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Showing posts from February, 2005

Google Suggest

Try it out at:

http://www.google.com/webhp?complete=1&hl=en

get firefox plugin from

http://www.loconet.ca/index.php?p=25

How to get 250 MB storage of old/existing hotmail accounts

(got this from another site)
Login ur hotmail account and go to options.
Go to "Personal"
Click "My Profile"
Change Country to "United States"
Wait for browser to load United States settings.
Change the state to "Florida" and zip code "33332"
Click "update"
Click "Continue"
Go to "Language" and make sure its "English"
Paste this link in the same browser.
http://by17fd.bay17.hotmail.msn.com/cgi-bin/Accountclose
Wait until the Screen says you're Hotmail is Closed and ready to be deleted.
Click "Close Account".
Go back to login page and relogin to ur hotmail account..!!
and don’t forget to relogin your account within 10 days (for first time only) then atleast in 30 days.

You won't lose your mails and address books, believe me..!!

VBScript to Automate login into gmail

Dim IE
Dim uSERNAME
Dim PASSWORD
Dim crtScreen
Set IE = CreateObject("InternetExplorer.Application")
USERNAME = "saudaziz"
PASSWORD = ""

With IE
.navigate "http://www.gmail.com"
.visible=1
End With

'wait a while until IE as finished to load
Do while IE.busy
loop
set WshShell = WScript.CreateObject("WScript.Shell")
Do While UCase(IE.Document.readyState) <> "COMPLETE"
WScript.Sleep 100
DoEvents
Loop
set WshShell=nothing
IE.document.all.Item("Email").value = USERNAME
IE.document.all.Item("pASSWD").value =pASSWORD
'IE.document.gaia_loginform.Email.value=USERNAME
IE.document.all.item("null").click
Set IE = Nothing

WScript.Quit(0)

How to automate login to a web site.

evel: Intermediate
How to automate login to a web site.
Login automation - Internet Explorer & Web Browser Control
Sometimes, we need to login to gain access to complete site. I will show you a way to log to www.hotmail.com, which requires user id, password and to push a button.
Before go further showing code, we need to know how login process takes place.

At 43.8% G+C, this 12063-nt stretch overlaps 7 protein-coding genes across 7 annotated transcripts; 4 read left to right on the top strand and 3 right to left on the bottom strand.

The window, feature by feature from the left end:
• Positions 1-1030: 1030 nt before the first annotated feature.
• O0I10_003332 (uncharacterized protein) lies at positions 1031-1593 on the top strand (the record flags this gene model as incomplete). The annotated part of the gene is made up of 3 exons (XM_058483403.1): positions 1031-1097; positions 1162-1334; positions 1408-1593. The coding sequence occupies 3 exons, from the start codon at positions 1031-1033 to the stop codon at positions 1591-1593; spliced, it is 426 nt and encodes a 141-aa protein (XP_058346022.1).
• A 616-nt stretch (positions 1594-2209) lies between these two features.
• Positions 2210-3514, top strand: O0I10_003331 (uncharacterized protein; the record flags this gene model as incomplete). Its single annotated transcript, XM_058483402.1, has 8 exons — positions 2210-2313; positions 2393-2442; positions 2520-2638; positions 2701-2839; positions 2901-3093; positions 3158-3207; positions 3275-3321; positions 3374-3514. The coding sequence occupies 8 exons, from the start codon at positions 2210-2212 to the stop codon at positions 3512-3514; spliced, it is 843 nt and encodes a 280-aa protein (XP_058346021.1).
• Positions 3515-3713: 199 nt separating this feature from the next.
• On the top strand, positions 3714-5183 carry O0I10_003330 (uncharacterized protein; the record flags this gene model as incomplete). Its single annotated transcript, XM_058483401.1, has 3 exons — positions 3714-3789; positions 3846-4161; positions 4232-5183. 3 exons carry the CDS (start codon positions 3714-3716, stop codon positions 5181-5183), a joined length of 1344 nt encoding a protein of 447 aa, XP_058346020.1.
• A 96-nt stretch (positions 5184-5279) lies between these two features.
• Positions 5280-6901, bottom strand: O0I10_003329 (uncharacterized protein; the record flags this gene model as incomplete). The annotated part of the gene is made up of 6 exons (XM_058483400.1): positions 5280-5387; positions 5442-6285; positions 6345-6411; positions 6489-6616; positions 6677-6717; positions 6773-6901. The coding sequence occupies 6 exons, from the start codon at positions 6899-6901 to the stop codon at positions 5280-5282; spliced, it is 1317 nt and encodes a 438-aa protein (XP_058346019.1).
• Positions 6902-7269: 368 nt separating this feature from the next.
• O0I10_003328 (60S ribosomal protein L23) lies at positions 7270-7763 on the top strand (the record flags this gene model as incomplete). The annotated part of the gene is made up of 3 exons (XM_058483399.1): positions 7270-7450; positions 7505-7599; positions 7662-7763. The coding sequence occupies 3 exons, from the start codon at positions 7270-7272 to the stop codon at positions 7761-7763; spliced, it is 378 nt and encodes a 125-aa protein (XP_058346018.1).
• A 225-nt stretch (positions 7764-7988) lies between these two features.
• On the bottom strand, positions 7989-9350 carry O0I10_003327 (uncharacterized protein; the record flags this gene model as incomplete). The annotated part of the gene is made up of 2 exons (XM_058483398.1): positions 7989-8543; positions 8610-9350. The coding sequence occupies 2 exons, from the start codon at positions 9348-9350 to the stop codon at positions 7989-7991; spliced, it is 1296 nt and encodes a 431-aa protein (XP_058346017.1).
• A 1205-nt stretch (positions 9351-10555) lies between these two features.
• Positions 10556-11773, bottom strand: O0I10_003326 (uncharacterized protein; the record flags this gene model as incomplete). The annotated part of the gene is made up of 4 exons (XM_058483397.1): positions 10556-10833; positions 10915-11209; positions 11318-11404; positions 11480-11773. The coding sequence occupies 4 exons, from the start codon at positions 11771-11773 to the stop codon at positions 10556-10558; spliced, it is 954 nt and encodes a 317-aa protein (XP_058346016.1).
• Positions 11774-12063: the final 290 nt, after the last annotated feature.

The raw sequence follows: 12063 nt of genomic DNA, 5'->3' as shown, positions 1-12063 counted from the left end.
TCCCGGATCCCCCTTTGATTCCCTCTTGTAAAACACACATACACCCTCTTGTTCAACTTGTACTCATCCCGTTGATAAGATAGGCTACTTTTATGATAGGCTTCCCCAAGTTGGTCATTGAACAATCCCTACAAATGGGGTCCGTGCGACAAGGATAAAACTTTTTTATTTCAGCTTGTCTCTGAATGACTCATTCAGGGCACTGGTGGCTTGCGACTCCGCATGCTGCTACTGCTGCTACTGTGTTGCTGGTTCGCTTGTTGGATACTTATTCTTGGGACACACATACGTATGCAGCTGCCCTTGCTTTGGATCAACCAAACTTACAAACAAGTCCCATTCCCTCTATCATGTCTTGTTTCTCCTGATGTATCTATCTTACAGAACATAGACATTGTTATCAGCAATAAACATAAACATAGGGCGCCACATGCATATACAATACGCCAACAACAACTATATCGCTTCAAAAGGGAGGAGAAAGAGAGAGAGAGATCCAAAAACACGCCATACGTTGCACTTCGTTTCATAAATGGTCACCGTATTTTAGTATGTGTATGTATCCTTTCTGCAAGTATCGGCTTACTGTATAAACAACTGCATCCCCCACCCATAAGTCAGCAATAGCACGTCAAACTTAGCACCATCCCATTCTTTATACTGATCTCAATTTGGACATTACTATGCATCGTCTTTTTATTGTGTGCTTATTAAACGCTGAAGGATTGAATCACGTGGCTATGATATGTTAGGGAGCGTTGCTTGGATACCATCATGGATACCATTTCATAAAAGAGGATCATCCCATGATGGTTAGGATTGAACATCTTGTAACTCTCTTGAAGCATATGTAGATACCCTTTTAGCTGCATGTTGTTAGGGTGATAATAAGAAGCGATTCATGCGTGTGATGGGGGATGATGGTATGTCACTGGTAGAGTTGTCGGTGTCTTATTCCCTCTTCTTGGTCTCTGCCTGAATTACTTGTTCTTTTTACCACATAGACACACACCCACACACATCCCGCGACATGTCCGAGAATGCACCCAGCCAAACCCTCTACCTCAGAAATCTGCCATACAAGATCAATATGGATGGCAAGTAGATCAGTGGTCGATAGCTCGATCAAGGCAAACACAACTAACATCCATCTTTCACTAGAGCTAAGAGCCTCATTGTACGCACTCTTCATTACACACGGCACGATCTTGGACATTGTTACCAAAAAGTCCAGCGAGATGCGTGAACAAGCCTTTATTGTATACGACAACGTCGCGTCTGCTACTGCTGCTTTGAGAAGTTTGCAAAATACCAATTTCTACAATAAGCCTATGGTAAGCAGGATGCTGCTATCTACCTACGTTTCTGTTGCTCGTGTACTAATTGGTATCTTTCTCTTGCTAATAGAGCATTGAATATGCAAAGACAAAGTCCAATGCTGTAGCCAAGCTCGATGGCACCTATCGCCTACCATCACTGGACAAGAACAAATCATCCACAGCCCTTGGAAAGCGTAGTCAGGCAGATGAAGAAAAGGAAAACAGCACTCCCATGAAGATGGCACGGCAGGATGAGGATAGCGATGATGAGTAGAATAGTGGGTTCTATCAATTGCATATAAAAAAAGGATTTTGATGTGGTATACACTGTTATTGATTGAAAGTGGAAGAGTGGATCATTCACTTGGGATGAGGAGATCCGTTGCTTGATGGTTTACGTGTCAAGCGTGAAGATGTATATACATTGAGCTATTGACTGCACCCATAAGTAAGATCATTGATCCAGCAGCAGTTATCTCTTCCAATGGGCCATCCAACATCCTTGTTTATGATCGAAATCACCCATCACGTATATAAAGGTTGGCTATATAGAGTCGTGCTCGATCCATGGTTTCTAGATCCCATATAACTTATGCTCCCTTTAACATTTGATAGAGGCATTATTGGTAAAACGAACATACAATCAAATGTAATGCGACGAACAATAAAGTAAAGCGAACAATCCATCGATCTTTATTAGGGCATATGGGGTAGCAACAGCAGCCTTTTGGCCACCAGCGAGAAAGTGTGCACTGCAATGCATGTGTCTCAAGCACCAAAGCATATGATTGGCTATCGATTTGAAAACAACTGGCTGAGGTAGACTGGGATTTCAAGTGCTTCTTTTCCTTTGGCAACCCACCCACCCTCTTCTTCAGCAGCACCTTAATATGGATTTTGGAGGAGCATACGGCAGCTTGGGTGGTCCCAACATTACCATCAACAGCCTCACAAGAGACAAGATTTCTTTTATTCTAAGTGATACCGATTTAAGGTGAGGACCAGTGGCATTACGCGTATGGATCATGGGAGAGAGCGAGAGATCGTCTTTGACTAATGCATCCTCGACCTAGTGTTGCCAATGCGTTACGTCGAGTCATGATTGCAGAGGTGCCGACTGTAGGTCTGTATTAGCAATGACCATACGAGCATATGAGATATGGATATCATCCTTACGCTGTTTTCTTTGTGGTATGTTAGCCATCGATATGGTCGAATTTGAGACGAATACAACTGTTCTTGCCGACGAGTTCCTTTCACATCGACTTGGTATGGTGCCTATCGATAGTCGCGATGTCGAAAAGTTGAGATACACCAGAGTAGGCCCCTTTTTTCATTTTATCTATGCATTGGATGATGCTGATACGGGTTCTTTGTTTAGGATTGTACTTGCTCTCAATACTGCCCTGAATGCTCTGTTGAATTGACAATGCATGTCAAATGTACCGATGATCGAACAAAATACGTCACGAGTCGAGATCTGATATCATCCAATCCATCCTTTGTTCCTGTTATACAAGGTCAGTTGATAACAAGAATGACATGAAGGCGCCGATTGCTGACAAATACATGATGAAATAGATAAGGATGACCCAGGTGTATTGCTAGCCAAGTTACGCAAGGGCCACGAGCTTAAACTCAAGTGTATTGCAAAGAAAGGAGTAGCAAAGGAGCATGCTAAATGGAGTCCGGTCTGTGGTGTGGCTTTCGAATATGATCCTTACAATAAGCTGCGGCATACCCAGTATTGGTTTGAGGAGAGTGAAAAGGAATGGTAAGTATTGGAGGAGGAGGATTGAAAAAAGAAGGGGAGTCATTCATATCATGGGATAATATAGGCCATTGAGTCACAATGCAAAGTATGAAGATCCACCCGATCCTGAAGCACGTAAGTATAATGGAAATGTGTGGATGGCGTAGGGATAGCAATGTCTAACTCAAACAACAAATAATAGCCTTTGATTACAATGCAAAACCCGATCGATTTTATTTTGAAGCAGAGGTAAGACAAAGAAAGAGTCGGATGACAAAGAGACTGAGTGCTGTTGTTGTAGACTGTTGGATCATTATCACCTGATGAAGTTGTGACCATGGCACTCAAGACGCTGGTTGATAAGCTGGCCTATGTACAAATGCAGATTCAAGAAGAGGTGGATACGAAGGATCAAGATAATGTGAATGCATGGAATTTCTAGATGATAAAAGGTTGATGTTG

Sites needs to know where you enter things and we need too. Generally, textboxes used to enter id and password have names to diferentiate among others textboxes and it is marvelous. We need those names too.

Those names are located inside HTML code. We have to "read" HTML code the first time we access login page.

To this time, i already did that. The textbox name for user id is: login and textbox name for password is: passwd. The name of the button we need to press is: enter.

By now, you already know how to set object variables for InternetExplorer and you have been using WebBrowser control, so, i will not explain here again.

Pr…

Testing E-Commerce

Testing e-commerce
7/1/1999

By Philip E. Courtney

For IT managers, testing was never easy. But in the age of the Internet, it just got harder. Once you had your hands full testing for all the possible things that could happen within your company. Now your "users" come from all parts of the world, and they want their systems to work as easily and reliably as the family television. Suddenly, for IT, the world is like a living room. And things had better work.

But making things work in such a complex setting is daunting. "There are so many intertwined and interconnected items within a Web-based or e-commerce system that it's impossible to say any one discipline is less important than another," said David Richardson, chief technology officer at Rhino Productions Inc., a Tempe, Ariz.-based firm that develops custom e-commerce and Web applications. "Testing and QA disciplines must focus on the individual components, the entire infrastructure and how the system is us…

Good Blog Sites

Anyone and everyone, if you are reading this and if you think i am missing out some good ones (I know i am missing Brady's blog site for now, will get the link later and put it up) then please do mention those in comments. I plan to put a whole bunch of links on left column/pane just to point towards good bloggers sites.

http://notgartner.com/posts/254.aspx
http://blogs.msdn.com/chappell/articles/106056.aspx
http://www.hanselman.com/blog/
http://weblogs.asp.net/lorenh/archive/2004/03/21/93558.aspx
http://davidhayden.com/blog/dave/
http://weblogs.asp.net/
http://weblogs.asp.net/EricLippert/
http://blogs.msdn.com/ie/

Automation Testing Basics

....

Calling into the API is good because it's easy. Calling an API function from your test code is a piece of cake, just add in a function call. But then you aren't actually testing the UI of your application. Sure, you can call the API for functionality testing, then every now and then click the button manually to be sure the right dialog opens. Rationally this really should work great, but a lot of testing exists outside the rational space. There might be lots of bugs that happen when the user goes through the button instead of directly calling the API (don't ask me, more voodoo magic, but I have lots of real life experience that backs me up here.) And here's the critical part - the vast majority of your users will use your software through the UI, not the API. So those bugs you miss by just going through the API will be high exposure bugs. These won't happen all the time, but they're the kind of things you really don't want to miss, especially if you we…